Philanthropy Basics

jimnew25By Jim Hackney, Managing Partner

As fundraising consultants, we are energized when our work with one organization offers insight into our work with other organizations. As I write this, I am days away from traveling to Greece where I will be an Arts Envoy for the U.S. State Department. I am honored to be a keynote speaker in a workshop designed for the Greek museum professional community. With the Greek economy in such turmoil, the Government-supported museums and cultural sites are not receiving the level of public funding they would historically. This workshop is meant to invigorate those organizations and show them how to raise private donations-something they are not accustomed to doing.

Preparing for two different presentations, and nearly a week of on-site consulting with several Greek organizations, has forced me to go back to the very basics of how to start a philanthropic program. Going back to the basics literally takes us back to Greece where the tenants of Western Civilization were born. And the basic tenant of philanthropy is private support. However, there is not a tremendous amount of private support for Greece’s museums. So, we start at the beginning. How do you ask someone for a gift? What compels someone to make his or her first charitable donation?

Looking back at how the United States developed this system of private support brings me to my initial declaration that working with one organization can often offer great insight when working with another. While working with the National Constitution Center in Philadelphia, I was reminded once again how we are given the right to join together and do something for the public good. This comes from the U.S. Bill of Rights where we are able to “freely associate” with others.  So, we join together, pool our funds and start a museum, for example. This edict should easily be incorporated into the Greek system as well.

As you can see from the chart below, in 1986, governments-local, state and Federal-levels-supported 40 percent of all the operational budgets for museums throughout the United States. By 2008, this source of funds dropped to 24 percent. The difference has been made up by private gifts. How did we do it? The answer can be seen in the most recent Giving USA data, which shows that 73 percent of all charitable support is given by individuals. Ask yourself, What are you doing to make sure you are keeping a diversified donor base and keep your museum’s private support growing…because today, this is a worldwide necessity for all our charitable organizations.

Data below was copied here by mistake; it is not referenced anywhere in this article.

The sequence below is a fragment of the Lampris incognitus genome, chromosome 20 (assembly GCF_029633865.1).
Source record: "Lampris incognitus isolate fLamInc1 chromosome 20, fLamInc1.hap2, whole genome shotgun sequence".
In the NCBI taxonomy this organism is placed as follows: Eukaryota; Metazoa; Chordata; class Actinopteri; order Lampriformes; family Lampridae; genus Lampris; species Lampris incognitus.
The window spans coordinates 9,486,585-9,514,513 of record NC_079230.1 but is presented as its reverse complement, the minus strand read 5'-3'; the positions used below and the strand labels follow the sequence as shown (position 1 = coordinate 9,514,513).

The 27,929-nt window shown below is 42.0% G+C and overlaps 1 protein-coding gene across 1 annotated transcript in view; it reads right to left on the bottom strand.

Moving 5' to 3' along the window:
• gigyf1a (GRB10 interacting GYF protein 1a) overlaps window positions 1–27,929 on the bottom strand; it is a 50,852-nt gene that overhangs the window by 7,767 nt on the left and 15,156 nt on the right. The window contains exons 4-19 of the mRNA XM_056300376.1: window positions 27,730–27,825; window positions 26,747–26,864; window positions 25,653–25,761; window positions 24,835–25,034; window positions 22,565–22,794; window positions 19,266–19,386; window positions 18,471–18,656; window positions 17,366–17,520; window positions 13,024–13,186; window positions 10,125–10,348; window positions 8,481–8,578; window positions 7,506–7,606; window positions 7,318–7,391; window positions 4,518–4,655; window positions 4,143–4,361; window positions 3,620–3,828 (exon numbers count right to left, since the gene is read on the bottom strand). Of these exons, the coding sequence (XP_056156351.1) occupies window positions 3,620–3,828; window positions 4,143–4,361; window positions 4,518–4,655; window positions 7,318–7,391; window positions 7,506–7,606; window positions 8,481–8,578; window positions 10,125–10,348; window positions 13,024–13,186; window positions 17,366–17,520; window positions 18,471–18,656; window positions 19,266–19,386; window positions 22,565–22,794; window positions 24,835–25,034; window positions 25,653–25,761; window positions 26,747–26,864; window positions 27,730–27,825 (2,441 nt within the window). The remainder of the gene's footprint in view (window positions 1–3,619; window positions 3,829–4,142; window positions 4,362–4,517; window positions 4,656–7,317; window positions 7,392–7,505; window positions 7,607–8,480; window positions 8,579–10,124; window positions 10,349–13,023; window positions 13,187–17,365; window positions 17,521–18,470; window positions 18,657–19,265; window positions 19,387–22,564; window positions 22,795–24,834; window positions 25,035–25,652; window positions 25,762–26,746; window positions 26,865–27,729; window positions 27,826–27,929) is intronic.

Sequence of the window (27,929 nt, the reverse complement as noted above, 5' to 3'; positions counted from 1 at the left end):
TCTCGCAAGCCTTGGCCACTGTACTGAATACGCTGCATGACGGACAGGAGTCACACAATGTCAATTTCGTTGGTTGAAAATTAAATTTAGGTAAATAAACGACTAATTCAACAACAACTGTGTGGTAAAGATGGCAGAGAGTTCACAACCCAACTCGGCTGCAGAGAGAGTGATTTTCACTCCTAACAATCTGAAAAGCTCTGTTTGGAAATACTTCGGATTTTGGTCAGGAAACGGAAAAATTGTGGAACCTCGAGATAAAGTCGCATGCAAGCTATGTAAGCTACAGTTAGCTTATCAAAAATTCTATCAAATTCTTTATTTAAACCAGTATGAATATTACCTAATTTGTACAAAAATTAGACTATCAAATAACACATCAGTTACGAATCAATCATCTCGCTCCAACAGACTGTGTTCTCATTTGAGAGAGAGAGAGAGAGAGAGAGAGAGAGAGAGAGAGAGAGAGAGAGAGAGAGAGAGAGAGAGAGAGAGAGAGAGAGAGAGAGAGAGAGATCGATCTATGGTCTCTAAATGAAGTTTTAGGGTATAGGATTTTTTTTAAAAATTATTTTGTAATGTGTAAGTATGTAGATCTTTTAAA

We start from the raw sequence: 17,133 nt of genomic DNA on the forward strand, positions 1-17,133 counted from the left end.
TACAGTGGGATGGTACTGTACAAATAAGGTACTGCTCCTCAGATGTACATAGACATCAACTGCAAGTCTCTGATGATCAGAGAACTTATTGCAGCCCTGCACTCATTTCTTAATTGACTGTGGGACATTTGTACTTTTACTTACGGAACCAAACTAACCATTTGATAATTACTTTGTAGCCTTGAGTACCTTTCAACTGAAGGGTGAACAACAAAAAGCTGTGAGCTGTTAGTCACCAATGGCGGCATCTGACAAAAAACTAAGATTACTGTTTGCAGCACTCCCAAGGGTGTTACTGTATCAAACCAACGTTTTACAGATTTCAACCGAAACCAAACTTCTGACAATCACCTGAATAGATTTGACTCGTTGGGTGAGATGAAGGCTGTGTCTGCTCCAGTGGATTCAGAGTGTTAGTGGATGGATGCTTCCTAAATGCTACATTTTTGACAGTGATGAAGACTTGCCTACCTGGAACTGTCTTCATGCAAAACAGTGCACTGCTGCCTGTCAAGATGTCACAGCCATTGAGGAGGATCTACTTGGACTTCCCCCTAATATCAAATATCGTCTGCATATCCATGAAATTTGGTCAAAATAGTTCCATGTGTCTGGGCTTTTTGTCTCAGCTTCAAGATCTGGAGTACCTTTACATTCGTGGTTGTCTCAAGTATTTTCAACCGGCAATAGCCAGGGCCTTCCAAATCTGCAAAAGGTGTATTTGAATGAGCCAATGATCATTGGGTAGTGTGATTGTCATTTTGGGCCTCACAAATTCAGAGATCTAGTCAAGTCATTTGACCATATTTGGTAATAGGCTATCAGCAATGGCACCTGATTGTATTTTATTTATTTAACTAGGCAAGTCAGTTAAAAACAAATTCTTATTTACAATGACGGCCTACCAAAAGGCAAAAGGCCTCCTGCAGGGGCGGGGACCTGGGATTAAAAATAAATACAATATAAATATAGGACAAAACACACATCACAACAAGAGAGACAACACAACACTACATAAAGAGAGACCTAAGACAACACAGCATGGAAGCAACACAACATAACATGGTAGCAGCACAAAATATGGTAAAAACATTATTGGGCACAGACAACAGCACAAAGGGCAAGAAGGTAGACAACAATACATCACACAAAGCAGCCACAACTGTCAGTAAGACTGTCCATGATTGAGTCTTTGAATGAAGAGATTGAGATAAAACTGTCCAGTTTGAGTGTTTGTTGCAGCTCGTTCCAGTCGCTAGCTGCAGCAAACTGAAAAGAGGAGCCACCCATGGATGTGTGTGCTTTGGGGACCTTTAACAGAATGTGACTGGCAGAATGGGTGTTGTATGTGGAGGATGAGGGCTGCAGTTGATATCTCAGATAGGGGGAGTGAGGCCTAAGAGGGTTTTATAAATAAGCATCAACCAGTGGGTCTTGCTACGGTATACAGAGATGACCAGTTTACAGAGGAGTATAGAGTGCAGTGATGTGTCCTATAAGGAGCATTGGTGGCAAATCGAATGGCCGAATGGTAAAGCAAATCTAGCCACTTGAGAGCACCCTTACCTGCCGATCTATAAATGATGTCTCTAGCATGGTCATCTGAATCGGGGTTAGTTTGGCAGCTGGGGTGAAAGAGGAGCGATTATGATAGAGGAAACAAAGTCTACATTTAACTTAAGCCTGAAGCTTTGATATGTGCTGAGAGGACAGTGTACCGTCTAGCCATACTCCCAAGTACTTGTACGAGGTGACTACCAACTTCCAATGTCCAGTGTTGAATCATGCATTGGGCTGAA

mr chart_nov_12

 

We have managed, some years better than others, to support our cultural organizations with private support, even as government support has dramatically decreased. I am optimistic that our lessons can be translated into Greek lessons on private philanthropy, much like early Greek thought has helped shape our civilization.

The word philanthropy comes from the Greek word philanthrōpos ; meaning humane, benevolent. I look forward to learning from the Greeks, where philanthrōpos was first recognized, and am hopeful that sharing basic fundraising lessons with our colleagues there will help their organizations thrive and continue to protect and display the treasures that the Greek people have created throughout time.

After all, it is our history too!